88management and the system-specific tunnel driver. If no argument is
89given, a table is returned showing the available tracing option letters
90and their meanings. Programs should not attempt to parse this table:
91its format is not guaranteed to remain the same.
92.RS
2d752320 93.PP
d6623498 94Currently, the following tracing options are supported:
95.TP
96.B t
97Tunnel events: reception of packets to be encrypted, and injection of
98successfully-decrypted packets.
99.TP
100.B r
101Peer management events: creation and destruction of peer attachments,
102and arrival of messages.
103.TP
104.B a
105Administration interface: acceptance of new connections, and handling of
106the backgroud name-resolution required by the
107.B ADD
108command.
109.TP
110.B p
111Display contents of packets sent and received by the tunnel and/or peer
112modules.
113.TP
114.B c
115Display inputs, outputs and intermediate results of cryptographic
116operations. This includes plaintext and key material. Use with
117caution.
118.TP
119.B s
120Handling of symmetric keysets: creation and expiry of keysets, and
121encryption and decryption of messages.
122.TP
123.B x
124Key exchange: reception, parsing and emission of key exchange messages.
125.TP
126.B m
127Key management: loading keys and checking for file modifications.
128.PP
129Note that the
130.B p
131(packet contents)
132and
133.B c
134(crypto details)
135outputs provide extra detail for other outputs. Specifying
136.B p
137without
138.B r
139or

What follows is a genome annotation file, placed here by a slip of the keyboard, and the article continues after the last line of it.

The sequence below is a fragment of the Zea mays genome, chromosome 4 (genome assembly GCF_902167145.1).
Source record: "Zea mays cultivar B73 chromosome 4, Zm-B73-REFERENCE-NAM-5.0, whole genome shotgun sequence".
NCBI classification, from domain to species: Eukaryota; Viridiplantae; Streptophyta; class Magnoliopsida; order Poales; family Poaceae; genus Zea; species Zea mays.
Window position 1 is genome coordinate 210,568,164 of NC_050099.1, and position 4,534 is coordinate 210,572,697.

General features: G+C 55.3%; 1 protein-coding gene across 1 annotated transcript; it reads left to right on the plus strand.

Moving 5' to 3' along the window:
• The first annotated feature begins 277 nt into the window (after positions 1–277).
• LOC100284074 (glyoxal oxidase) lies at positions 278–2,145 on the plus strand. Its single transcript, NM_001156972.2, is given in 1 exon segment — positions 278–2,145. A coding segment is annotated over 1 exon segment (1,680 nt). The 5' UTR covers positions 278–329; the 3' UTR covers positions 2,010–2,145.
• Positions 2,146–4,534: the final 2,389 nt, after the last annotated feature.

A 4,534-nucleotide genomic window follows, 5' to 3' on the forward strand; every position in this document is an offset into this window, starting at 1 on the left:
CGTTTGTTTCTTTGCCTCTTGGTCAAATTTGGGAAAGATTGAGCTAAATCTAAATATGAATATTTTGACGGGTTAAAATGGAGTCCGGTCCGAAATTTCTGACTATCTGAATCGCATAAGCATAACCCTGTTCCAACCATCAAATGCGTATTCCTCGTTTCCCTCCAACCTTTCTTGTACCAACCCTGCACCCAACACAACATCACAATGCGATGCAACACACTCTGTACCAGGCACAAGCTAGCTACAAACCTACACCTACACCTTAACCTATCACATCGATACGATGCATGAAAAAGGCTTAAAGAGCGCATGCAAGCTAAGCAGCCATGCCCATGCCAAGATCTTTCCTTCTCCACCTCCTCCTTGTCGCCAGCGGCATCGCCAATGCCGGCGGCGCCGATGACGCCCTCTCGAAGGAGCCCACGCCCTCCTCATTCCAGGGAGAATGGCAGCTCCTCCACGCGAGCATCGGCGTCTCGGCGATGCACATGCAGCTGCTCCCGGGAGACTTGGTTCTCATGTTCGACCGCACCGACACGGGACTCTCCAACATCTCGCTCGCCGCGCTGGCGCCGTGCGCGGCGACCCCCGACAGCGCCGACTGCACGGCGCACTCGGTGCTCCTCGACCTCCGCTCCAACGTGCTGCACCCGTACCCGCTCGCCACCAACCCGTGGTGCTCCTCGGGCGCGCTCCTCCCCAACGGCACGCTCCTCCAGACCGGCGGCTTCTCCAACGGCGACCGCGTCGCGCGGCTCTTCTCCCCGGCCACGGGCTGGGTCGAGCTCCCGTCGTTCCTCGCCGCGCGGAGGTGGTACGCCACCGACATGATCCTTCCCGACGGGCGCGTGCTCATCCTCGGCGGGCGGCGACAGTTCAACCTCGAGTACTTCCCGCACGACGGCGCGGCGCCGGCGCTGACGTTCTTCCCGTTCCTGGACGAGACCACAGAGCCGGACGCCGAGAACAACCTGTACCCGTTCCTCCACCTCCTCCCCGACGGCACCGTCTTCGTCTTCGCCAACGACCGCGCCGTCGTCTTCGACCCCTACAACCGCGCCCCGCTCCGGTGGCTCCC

140.B t
141isn't useful; neither is specifying
142.B c
143without one of
144.BR s ,
145.B x
146or
147.BR m .
148.RE
149.TP
150.B "PORT"
151Emits an
152.B INFO
153line containing just the number of the UDP port used by the
154.B tripe
155server. If you've allowed your server to allocate a port dynamically,
156this is how to find out which one it chose.
157.TP
158.B "DAEMON"
159Causes the server to disassociate itself from its terminal and become a
160background task. This only works once. A warning is issued.
161.TP
162.B "LIST"
163For each currently-known peer, an
164.B INFO
165line is written containing the peer's name, as given to
166.BR ADD .
167.TP
168.BI "IFNAME " peer
169Emits an
170.B INFO
171line containing the name of the network interface used to collect IP
172packets which are to be encrypted and sent to
173.IR peer .
174Used by configuration scripts so that they can set up routing tables
175appropriately after adding new peers.
176.TP
177.BI "ADDR " peer
178Emits an
179.B INFO
180line reporting the IP address and port number stored for
181.IR peer .
182.TP
183.BI "STATS " peer
184Emits a number of
185.B INFO
186lines, each containing one or more statistics in the form
187.IB name = value \fR.
188The statistics-gathering is experimental and subject to change.
189.TP
190.BI "KILL " peer
191Causes the server to forget all about
192.IR peer .
193All keys are destroyed, and no more packets are sent. No notification
194is sent to the peer: if it's important that the peer be notified, you
195must think of a way to do that yourself.
196.TP
197.BI "ADD " "peer addr port"
198Adds a new peer. The peer is given the name
199.IR peer ;
200the peer's public key is assumed to be in the file
201.B keyring.pub
202(or whatever alternative file was specified in the
203.B \-K
204option on the command line). The peer's
205.B tripe
206implementation may be contacted at the given UDP port and IP address.
207.TP
208.B "QUIT"
209Instructs the server to exit immediately. A warning is sent.
210.SH "SEE ALSO"
211.BR tripectl (1),
212.BR tripe (8).
213.PP
214.IR "The Trivial IP Encryption Protocol" ,
215.SH "AUTHOR"
216Mark Wooding, <mdw@nsict.org>